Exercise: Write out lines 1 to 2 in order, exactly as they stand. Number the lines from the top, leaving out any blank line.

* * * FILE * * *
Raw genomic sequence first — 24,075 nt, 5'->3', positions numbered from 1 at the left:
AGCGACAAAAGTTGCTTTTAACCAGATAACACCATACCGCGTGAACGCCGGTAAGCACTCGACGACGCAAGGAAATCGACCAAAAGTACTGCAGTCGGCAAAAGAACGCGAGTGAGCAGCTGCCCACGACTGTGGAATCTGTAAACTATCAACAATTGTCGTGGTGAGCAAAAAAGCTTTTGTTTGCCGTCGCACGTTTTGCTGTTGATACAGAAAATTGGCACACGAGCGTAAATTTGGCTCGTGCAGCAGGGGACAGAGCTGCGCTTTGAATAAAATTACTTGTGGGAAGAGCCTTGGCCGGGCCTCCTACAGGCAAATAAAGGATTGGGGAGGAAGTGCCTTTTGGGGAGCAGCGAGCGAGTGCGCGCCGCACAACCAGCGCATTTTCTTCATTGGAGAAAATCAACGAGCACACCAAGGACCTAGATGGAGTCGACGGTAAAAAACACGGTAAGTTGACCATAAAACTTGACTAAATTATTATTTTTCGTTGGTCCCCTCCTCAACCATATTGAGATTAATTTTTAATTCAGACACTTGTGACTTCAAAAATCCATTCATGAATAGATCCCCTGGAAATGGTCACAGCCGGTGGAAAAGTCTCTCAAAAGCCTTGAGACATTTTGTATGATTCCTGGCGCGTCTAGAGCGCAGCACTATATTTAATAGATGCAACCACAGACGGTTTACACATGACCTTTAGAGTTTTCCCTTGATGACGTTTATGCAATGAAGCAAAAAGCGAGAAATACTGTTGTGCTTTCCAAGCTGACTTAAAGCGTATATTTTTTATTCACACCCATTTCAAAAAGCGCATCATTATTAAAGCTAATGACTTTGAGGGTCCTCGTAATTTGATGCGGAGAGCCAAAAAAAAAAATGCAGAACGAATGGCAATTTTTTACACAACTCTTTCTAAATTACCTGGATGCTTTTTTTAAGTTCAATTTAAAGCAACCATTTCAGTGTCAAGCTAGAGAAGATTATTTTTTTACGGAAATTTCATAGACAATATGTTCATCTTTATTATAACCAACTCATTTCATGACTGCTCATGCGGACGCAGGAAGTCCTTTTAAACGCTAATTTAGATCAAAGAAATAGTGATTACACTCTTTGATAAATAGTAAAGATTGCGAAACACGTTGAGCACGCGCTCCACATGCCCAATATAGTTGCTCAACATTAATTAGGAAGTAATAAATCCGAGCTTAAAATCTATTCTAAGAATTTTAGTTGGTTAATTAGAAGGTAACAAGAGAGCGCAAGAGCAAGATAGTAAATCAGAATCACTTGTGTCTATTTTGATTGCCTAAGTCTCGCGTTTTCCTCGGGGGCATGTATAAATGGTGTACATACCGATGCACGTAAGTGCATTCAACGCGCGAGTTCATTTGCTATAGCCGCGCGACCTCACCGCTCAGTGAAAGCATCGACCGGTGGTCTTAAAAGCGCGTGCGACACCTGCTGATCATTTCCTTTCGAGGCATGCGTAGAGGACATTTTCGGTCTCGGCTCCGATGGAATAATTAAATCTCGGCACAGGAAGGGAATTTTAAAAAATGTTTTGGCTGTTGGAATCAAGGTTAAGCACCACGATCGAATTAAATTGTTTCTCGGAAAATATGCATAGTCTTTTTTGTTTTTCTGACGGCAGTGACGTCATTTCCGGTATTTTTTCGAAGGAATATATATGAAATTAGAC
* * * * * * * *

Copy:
Raw genomic sequence first — 24,075 nt, 5'->3', positions numbered from 1 at the left:
AGCGACAAAAGTTGCTTTTAACCAGATAACACCATACCGCGTGAACGCCGGTAAGCACTCGACGACGCAAGGAAATCGACCAAAAGTACTGCAGTCGGCAAAAGAACGCGAGTGAGCAGCTGCCCACGACTGTGGAATCTGTAAACTATCAACAATTGTCGTGGTGAGCAAAAAAGCTTTTGTTTGCCGTCGCACGTTTTGCTGTTGATACAGAAAATTGGCACACGAGCGTAAATTTGGCTCGTGCAGCAGGGGACAGAGCTGCGCTTTGAATAAAATTACTTGTGGGAAGAGCCTTGGCCGGGCCTCCTACAGGCAAATAAAGGATTGGGGAGGAAGTGCCTTTTGGGGAGCAGCGAGCGAGTGCGCGCCGCACAACCAGCGCATTTTCTTCATTGGAGAAAATCAACGAGCACACCAAGGACCTAGATGGAGTCGACGGTAAAAAACACGGTAAGTTGACCATAAAACTTGACTAAATTATTATTTTTCGTTGGTCCCCTCCTCAACCATATTGAGATTAATTTTTAATTCAGACACTTGTGACTTCAAAAATCCATTCATGAATAGATCCCCTGGAAATGGTCACAGCCGGTGGAAAAGTCTCTCAAAAGCCTTGAGACATTTTGTATGATTCCTGGCGCGTCTAGAGCGCAGCACTATATTTAATAGATGCAACCACAGACGGTTTACACATGACCTTTAGAGTTTTCCCTTGATGACGTTTATGCAATGAAGCAAAAAGCGAGAAATACTGTTGTGCTTTCCAAGCTGACTTAAAGCGTATATTTTTTATTCACACCCATTTCAAAAAGCGCATCATTATTAAAGCTAATGACTTTGAGGGTCCTCGTAATTTGATGCGGAGAGCCAAAAAAAAAAATGCAGAACGAATGGCAATTTTTTACACAACTCTTTCTAAATTACCTGGATGCTTTTTTTAAGTTCAATTTAAAGCAACCATTTCAGTGTCAAGCTAGAGAAGATTATTTTTTTACGGAAATTTCATAGACAATATGTTCATCTTTATTATAACCAACTCATTTCATGACTGCTCATGCGGACGCAGGAAGTCCTTTTAAACGCTAATTTAGATCAAAGAAATAGTGATTACACTCTTTGATAAATAGTAAAGATTGCGAAACACGTTGAGCACGCGCTCCACATGCCCAATATAGTTGCTCAACATTAATTAGGAAGTAATAAATCCGAGCTTAAAATCTATTCTAAGAATTTTAGTTGGTTAATTAGAAGGTAACAAGAGAGCGCAAGAGCAAGATAGTAAATCAGAATCACTTGTGTCTATTTTGATTGCCTAAGTCTCGCGTTTTCCTCGGGGGCATGTATAAATGGTGTACATACCGATGCACGTAAGTGCATTCAACGCGCGAGTTCATTTGCTATAGCCGCGCGACCTCACCGCTCAGTGAAAGCATCGACCGGTGGTCTTAAAAGCGCGTGCGACACCTGCTGATCATTTCCTTTCGAGGCATGCGTAGAGGACATTTTCGGTCTCGGCTCCGATGGAATAATTAAATCTCGGCACAGGAAGGGAATTTTAAAAAATGTTTTGGCTGTTGGAATCAAGGTTAAGCACCACGATCGAATTAAATTGTTTCTCGGAAAATATGCATAGTCTTTTTTGTTTTTCTGACGGCAGTGACGTCATTTCCGGTATTTTTTCGAAGGAATATATATGAAATTAGAC